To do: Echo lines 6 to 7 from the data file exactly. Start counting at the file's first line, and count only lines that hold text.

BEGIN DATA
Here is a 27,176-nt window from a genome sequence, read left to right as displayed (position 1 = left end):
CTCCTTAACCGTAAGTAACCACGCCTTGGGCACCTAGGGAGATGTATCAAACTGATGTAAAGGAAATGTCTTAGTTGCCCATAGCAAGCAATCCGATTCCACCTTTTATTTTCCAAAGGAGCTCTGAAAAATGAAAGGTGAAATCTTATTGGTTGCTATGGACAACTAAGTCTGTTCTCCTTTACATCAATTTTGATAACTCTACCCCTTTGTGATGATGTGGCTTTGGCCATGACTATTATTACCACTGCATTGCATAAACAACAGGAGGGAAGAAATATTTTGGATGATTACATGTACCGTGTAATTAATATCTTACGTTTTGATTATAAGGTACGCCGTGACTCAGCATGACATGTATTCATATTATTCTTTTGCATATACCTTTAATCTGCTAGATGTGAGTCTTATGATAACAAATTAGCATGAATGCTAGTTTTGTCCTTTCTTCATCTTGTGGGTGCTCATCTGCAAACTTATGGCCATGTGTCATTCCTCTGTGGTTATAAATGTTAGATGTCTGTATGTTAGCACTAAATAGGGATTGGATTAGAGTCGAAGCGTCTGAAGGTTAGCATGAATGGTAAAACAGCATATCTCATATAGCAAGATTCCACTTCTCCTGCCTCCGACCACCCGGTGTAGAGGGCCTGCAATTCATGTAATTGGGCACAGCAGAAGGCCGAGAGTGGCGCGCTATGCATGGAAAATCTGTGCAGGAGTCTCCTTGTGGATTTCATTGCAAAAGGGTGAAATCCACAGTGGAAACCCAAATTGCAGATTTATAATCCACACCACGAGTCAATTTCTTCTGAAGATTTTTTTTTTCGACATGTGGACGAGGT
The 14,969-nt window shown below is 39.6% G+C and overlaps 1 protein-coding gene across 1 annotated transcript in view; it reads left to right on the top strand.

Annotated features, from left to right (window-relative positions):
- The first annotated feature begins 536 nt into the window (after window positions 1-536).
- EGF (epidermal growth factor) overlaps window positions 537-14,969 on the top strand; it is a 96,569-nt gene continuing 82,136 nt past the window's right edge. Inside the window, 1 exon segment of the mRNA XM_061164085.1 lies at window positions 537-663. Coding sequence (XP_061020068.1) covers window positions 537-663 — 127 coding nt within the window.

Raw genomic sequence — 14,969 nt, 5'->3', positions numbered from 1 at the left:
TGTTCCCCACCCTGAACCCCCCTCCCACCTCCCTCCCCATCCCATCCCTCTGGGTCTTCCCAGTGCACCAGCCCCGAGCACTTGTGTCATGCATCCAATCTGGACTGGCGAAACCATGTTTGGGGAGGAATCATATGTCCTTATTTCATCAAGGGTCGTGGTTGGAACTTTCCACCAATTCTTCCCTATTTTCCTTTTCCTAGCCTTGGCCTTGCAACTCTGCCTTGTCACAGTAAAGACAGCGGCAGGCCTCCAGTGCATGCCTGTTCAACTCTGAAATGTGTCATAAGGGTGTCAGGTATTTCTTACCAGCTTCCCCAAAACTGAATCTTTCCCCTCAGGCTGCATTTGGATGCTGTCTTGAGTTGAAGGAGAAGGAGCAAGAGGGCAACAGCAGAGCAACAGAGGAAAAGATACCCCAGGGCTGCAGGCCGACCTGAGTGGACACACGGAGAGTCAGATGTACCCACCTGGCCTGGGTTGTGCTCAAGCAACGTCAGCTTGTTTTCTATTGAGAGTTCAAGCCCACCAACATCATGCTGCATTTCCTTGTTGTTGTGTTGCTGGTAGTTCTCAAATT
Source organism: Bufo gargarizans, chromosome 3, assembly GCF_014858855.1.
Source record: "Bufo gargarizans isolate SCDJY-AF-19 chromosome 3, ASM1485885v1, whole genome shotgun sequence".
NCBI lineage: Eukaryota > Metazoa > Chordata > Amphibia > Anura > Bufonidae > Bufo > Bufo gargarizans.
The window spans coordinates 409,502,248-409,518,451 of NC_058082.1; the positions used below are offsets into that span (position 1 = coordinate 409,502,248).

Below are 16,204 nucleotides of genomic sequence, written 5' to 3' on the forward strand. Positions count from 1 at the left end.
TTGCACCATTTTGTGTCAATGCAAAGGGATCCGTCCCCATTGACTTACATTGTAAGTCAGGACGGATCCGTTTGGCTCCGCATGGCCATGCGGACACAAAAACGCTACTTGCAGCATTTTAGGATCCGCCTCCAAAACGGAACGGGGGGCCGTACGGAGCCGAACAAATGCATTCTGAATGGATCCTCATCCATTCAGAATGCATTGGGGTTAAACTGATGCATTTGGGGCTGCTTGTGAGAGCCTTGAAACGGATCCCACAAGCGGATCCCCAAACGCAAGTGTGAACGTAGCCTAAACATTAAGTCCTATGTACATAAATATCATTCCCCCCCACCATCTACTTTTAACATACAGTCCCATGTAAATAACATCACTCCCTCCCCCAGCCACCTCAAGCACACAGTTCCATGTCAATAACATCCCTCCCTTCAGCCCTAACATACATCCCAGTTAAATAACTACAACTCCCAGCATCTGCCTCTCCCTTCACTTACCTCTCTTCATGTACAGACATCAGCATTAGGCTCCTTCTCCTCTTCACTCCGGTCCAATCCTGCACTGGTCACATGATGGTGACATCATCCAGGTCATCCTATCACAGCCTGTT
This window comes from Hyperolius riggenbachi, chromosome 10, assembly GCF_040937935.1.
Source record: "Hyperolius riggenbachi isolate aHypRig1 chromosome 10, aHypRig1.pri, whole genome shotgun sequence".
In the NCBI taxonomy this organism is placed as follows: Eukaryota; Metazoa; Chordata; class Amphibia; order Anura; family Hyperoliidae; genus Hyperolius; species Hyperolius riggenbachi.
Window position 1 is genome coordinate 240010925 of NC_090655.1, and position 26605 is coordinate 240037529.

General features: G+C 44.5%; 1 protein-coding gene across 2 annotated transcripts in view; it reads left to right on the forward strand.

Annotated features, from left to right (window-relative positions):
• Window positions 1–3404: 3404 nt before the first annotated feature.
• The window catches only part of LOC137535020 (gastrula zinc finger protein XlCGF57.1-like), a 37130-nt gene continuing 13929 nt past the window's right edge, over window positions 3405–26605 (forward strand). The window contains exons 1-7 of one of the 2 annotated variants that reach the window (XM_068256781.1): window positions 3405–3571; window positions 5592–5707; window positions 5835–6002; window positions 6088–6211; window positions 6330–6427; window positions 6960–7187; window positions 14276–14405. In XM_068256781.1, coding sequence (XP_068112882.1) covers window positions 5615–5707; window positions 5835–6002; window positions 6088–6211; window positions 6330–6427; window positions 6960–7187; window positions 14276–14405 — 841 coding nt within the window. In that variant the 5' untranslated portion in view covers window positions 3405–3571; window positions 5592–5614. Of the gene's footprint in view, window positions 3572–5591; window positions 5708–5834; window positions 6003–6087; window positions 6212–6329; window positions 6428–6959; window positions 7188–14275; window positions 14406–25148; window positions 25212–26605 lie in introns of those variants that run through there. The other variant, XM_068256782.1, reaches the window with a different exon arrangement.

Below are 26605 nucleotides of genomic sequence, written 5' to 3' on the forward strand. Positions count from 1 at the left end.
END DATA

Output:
- EGF (epidermal growth factor) overlaps window positions 537-14,969 on the top strand; it is a 96,569-nt gene continuing 82,136 nt past the window's right edge. Inside the window, 1 exon segment of the mRNA XM_061164085.1 lies at window positions 537-663. Coding sequence (XP_061020068.1) covers window positions 537-663 — 127 coding nt within the window.

Raw genomic sequence — 14,969 nt, 5'->3', positions numbered from 1 at the left: